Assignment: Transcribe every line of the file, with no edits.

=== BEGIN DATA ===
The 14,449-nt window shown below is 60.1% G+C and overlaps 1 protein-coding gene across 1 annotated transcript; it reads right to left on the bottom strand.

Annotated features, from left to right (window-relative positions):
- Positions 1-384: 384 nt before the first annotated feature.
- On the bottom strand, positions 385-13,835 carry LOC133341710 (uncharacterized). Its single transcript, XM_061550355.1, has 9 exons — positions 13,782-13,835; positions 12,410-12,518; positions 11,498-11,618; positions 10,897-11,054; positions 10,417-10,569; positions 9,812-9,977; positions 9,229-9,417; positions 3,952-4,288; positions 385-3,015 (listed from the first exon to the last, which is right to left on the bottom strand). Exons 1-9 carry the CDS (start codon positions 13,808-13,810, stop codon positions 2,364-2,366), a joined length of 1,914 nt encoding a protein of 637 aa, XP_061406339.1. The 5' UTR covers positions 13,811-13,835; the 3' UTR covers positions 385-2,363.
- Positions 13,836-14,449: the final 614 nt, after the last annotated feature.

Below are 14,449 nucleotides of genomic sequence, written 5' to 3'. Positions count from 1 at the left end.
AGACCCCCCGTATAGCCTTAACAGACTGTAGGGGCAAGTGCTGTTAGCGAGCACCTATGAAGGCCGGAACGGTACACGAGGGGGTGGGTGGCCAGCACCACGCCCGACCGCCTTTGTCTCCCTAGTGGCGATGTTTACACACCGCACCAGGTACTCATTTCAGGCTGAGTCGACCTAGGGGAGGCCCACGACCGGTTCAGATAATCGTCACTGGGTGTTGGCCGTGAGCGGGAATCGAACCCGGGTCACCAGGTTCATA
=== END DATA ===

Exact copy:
The 14,449-nt window shown below is 60.1% G+C and overlaps 1 protein-coding gene across 1 annotated transcript; it reads right to left on the bottom strand.

Annotated features, from left to right (window-relative positions):
- Positions 1-384: 384 nt before the first annotated feature.
- On the bottom strand, positions 385-13,835 carry LOC133341710 (uncharacterized). Its single transcript, XM_061550355.1, has 9 exons — positions 13,782-13,835; positions 12,410-12,518; positions 11,498-11,618; positions 10,897-11,054; positions 10,417-10,569; positions 9,812-9,977; positions 9,229-9,417; positions 3,952-4,288; positions 385-3,015 (listed from the first exon to the last, which is right to left on the bottom strand). Exons 1-9 carry the CDS (start codon positions 13,808-13,810, stop codon positions 2,364-2,366), a joined length of 1,914 nt encoding a protein of 637 aa, XP_061406339.1. The 5' UTR covers positions 13,811-13,835; the 3' UTR covers positions 385-2,363.
- Positions 13,836-14,449: the final 614 nt, after the last annotated feature.

Below are 14,449 nucleotides of genomic sequence, written 5' to 3'. Positions count from 1 at the left end.
AGACCCCCCGTATAGCCTTAACAGACTGTAGGGGCAAGTGCTGTTAGCGAGCACCTATGAAGGCCGGAACGGTACACGAGGGGGTGGGTGGCCAGCACCACGCCCGACCGCCTTTGTCTCCCTAGTGGCGATGTTTACACACCGCACCAGGTACTCATTTCAGGCTGAGTCGACCTAGGGGAGGCCCACGACCGGTTCAGATAATCGTCACTGGGTGTTGGCCGTGAGCGGGAATCGAACCCGGGTCACCAGGTTCATA